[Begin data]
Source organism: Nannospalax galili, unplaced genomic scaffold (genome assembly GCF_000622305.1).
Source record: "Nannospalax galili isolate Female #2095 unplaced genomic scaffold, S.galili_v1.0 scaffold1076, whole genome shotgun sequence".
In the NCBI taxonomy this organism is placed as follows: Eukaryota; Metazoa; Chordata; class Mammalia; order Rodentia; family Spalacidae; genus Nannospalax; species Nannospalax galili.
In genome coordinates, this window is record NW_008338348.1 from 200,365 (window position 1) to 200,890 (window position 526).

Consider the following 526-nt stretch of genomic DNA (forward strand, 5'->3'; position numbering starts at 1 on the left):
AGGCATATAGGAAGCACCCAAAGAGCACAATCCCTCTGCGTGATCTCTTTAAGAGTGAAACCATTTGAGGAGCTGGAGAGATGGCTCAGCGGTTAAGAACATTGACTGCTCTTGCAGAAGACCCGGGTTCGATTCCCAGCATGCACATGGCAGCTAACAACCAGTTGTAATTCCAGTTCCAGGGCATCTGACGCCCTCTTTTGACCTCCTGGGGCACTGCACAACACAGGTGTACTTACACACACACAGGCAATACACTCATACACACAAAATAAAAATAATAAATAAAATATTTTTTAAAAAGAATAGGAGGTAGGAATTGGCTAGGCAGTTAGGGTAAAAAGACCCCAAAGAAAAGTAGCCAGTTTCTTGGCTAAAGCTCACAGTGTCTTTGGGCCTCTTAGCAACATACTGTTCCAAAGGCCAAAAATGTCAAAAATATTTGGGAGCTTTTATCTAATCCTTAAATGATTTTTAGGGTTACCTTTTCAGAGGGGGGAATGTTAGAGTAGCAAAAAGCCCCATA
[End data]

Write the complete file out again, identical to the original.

Source organism: Nannospalax galili, unplaced genomic scaffold (genome assembly GCF_000622305.1).
Source record: "Nannospalax galili isolate Female #2095 unplaced genomic scaffold, S.galili_v1.0 scaffold1076, whole genome shotgun sequence".
In the NCBI taxonomy this organism is placed as follows: Eukaryota; Metazoa; Chordata; class Mammalia; order Rodentia; family Spalacidae; genus Nannospalax; species Nannospalax galili.
In genome coordinates, this window is record NW_008338348.1 from 200,365 (window position 1) to 200,890 (window position 526).

Consider the following 526-nt stretch of genomic DNA (forward strand, 5'->3'; position numbering starts at 1 on the left):
AGGCATATAGGAAGCACCCAAAGAGCACAATCCCTCTGCGTGATCTCTTTAAGAGTGAAACCATTTGAGGAGCTGGAGAGATGGCTCAGCGGTTAAGAACATTGACTGCTCTTGCAGAAGACCCGGGTTCGATTCCCAGCATGCACATGGCAGCTAACAACCAGTTGTAATTCCAGTTCCAGGGCATCTGACGCCCTCTTTTGACCTCCTGGGGCACTGCACAACACAGGTGTACTTACACACACACAGGCAATACACTCATACACACAAAATAAAAATAATAAATAAAATATTTTTTAAAAAGAATAGGAGGTAGGAATTGGCTAGGCAGTTAGGGTAAAAAGACCCCAAAGAAAAGTAGCCAGTTTCTTGGCTAAAGCTCACAGTGTCTTTGGGCCTCTTAGCAACATACTGTTCCAAAGGCCAAAAATGTCAAAAATATTTGGGAGCTTTTATCTAATCCTTAAATGATTTTTAGGGTTACCTTTTCAGAGGGGGGAATGTTAGAGTAGCAAAAAGCCCCATA